Caixin
Nov 21, 2018 07:43 PM
ECONOMY

U.S. Accuses China of Failing to Alter Trade Practices Ahead of Leaders’ Meeting

Dock workers wait for containers at Qingdao Port in Shandong province on Nov. 8. Photo: VCG
Dock workers wait for containers at Qingdao Port in Shandong province on Nov. 8. Photo: VCG

* Accusations made in latest update to the Office of the U.S. Trade Representative’s March report on China’s trade practices

* Ongoing Sino-U.S. trade tensions since March report have increased uncertainty about both China’s and the wider world’s economic growth in 2019

(Beijing) — Just over a week before the leaders of China and the U.S. meet at the G-20 summit, the White House has accused Beijing of continuing to support forced technology transfers, corporate espionage and cybercrime — key points of contention in the ongoing trade war.

The accusations were made in the latest update to the Office of the U.S. Trade Representative’s (USTR’s) March report on China’s trade practices, which precipitated the trade war between the world’s two largest economies.

In the 50-page update, the USTR said China has continued supporting cybercrime, obtaining information from U.S. companies illegally, forcing technology transfers to Chinese companies under unfair foreign investment restrictions, and has also failed to protect U.S. patent holders — accusations also made in the March report.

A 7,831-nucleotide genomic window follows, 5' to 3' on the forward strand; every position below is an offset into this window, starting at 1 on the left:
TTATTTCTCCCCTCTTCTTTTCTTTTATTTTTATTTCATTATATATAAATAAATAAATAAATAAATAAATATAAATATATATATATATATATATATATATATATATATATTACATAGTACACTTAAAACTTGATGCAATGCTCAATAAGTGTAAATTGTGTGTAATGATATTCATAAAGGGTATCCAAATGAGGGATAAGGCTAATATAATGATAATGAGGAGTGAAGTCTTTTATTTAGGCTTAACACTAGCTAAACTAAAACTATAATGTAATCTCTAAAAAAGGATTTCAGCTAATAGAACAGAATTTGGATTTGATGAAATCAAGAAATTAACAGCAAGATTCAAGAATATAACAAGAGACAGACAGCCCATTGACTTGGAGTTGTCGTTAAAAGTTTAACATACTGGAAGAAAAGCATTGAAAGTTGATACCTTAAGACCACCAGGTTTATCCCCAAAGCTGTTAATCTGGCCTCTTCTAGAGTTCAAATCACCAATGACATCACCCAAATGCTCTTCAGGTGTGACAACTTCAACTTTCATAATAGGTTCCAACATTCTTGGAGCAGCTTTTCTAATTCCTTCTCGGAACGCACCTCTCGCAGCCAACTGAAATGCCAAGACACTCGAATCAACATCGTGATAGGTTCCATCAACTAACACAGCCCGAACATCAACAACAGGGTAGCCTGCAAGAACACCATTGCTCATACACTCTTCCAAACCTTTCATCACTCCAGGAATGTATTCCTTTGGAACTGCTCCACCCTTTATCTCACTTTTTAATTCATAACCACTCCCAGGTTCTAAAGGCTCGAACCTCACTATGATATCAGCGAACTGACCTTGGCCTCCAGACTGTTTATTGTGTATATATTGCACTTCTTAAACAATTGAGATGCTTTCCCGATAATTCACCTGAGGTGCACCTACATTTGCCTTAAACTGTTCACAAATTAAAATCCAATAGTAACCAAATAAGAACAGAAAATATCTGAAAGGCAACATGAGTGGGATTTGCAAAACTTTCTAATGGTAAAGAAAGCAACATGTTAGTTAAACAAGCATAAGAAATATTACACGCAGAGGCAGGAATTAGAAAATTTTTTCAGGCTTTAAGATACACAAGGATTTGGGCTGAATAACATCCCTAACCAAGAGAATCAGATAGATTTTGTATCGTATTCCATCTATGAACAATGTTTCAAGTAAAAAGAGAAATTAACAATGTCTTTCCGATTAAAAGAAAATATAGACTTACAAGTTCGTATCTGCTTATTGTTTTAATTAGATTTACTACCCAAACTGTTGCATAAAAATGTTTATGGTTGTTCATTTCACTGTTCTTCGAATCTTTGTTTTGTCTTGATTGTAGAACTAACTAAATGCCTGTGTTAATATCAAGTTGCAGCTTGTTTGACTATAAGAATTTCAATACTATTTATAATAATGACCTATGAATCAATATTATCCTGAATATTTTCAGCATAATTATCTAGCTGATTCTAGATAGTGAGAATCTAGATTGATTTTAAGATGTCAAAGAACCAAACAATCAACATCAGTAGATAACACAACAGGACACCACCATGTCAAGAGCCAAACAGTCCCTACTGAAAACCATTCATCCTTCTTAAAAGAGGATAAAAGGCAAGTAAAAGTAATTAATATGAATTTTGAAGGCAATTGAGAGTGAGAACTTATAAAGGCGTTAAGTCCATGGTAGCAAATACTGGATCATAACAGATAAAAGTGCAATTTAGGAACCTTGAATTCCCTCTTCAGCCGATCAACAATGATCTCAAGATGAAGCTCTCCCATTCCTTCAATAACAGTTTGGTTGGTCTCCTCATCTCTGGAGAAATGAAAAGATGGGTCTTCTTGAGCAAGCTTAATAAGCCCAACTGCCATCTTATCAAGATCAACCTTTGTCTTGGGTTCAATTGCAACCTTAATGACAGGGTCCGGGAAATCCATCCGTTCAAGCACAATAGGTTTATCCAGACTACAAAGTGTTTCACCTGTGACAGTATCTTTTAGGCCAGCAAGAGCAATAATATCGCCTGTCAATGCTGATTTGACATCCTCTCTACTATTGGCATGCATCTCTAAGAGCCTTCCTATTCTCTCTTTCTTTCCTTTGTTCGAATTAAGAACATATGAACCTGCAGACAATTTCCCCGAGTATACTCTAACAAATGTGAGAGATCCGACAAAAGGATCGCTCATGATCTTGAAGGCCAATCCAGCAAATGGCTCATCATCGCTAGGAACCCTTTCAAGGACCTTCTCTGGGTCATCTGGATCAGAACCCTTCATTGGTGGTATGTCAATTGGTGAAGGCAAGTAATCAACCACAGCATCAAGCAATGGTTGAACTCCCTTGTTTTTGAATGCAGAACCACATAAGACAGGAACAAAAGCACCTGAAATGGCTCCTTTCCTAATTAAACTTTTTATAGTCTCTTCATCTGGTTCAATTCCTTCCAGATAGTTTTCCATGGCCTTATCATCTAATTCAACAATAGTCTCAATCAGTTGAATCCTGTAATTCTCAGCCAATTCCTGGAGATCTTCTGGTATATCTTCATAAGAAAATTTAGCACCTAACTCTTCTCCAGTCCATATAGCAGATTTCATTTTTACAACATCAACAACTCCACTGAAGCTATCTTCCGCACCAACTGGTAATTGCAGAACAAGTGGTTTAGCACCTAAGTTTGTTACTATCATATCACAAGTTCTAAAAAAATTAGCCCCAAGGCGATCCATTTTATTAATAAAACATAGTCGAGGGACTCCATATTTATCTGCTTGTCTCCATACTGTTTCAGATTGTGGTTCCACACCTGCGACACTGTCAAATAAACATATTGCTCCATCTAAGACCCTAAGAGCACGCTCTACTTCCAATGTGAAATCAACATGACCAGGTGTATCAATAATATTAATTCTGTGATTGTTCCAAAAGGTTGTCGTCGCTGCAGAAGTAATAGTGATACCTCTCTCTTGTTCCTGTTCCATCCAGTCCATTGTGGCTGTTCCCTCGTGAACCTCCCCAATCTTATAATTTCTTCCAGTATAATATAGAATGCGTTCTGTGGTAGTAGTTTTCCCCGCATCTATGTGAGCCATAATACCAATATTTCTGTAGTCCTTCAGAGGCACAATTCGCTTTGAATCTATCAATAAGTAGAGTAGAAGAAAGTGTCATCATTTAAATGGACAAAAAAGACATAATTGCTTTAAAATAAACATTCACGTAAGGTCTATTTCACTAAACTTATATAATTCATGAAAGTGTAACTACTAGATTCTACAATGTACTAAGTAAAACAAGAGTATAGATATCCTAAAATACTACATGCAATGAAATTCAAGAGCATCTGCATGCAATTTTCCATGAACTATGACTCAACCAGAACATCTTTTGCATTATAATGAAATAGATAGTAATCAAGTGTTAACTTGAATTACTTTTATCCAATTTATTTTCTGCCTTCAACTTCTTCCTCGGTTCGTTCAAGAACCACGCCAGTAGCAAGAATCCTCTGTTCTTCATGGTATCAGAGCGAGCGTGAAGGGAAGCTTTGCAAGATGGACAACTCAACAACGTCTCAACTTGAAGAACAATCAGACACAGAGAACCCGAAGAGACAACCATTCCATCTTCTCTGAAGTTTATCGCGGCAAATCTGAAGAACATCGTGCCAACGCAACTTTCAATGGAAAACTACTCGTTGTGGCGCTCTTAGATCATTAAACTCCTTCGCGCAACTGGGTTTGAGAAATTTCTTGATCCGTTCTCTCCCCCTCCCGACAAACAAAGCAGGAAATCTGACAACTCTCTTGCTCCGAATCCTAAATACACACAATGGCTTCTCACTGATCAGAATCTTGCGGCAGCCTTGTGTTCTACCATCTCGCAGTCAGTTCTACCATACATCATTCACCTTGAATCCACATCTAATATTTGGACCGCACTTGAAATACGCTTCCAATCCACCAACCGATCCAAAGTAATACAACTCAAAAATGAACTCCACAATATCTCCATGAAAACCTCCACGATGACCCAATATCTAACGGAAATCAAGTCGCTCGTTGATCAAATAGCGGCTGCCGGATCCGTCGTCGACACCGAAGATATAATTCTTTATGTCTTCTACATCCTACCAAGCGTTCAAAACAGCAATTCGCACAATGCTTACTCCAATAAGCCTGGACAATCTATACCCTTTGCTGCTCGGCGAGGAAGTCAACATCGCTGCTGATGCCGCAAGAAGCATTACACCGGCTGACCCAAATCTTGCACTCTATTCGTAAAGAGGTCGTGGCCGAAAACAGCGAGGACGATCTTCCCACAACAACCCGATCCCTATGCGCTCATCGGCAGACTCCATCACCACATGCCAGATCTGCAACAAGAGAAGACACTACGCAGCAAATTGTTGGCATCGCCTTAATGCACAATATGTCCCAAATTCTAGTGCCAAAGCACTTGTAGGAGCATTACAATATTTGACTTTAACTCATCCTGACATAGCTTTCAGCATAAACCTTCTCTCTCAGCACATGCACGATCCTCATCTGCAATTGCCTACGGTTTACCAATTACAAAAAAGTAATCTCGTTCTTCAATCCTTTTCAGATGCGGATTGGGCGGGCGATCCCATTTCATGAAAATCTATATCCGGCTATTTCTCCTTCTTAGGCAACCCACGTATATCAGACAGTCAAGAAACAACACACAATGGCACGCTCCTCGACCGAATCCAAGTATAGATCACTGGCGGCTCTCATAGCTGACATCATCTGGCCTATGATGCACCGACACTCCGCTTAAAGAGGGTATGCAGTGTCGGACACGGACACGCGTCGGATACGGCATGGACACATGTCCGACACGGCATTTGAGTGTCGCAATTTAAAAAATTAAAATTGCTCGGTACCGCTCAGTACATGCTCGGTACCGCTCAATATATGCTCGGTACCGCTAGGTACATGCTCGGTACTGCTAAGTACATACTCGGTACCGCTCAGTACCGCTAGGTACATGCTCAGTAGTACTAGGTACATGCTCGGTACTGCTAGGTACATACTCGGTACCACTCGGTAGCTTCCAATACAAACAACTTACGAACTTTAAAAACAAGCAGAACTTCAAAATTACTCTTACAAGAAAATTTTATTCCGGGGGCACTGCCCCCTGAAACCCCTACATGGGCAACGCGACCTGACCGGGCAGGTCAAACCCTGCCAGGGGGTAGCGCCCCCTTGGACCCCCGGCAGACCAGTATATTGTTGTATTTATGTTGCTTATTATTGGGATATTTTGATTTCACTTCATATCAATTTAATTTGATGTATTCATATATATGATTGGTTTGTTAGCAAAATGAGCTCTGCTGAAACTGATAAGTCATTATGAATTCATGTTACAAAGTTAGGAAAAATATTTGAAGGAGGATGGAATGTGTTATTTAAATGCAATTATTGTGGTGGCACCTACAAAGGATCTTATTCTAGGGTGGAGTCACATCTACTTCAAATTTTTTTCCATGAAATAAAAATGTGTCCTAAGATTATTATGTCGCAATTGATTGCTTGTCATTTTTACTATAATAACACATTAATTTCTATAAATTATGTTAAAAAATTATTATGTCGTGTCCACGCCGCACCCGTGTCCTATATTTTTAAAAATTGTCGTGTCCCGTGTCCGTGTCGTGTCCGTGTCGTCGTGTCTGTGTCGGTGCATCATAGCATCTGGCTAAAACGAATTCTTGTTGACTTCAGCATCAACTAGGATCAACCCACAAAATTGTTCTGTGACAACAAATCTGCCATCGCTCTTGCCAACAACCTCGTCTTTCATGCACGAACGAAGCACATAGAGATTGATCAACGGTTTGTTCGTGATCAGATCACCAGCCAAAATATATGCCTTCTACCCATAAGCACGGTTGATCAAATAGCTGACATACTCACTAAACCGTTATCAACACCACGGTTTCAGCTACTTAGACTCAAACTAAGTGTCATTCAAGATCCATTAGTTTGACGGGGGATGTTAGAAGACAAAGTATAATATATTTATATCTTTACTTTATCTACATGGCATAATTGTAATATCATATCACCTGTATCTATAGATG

The Trump administration has imposed new tariffs on Chinese imports since July — 10% on $200 billion worth and 25% on $50 billion worth — which are set to rise to 25% on $250 billion on Jan. 1. Beijing has retaliated with new tariffs on $110 billion of U.S. goods.

The direct negative impact on the Chinese economy has so far been limited, with exports continuing to rise in October and shipments to the U.S. jumping 13%. However experts attributed this increase to cross-border businesses making orders sooner to avoid the 25% tariffs, and said that the current strength of exports could not last.

The ongoing trade tensions have increased uncertainty about both China’s and the wider world’s economic growth in 2019. The proposed 25% tariffs would drag China’s gross domestic product down 0.8 percentage points, and uncertainties related to the trade war will have a long-term impact on business investment decisions and global supply chains, investment bank UBS said in a recent report.

Despite several rounds of talks, there has been little progress in resolving tensions.

The New York Times reported on Friday that China recently gave the Trump administration a list of about 140 business concessions it is willing to make. Although Trump described the list as “pretty complete,” he said the list still failed to include “four or five” large items that need to be resolved.

“Given the apparently wide gap between the two countries’ ‘bid-ask,’ it still seems unlikely that a comprehensive agreement can be ironed out any time soon, if at all,” said a Goldman Sachs report on Friday. “As a baseline we expect the trade tension to stay or possibly even escalate in 2019, although with the probability of a ‘deal’ increasing over time,” the report said.

Contact reporter Liu Jiefei (jiefeiliu@caixin.com)

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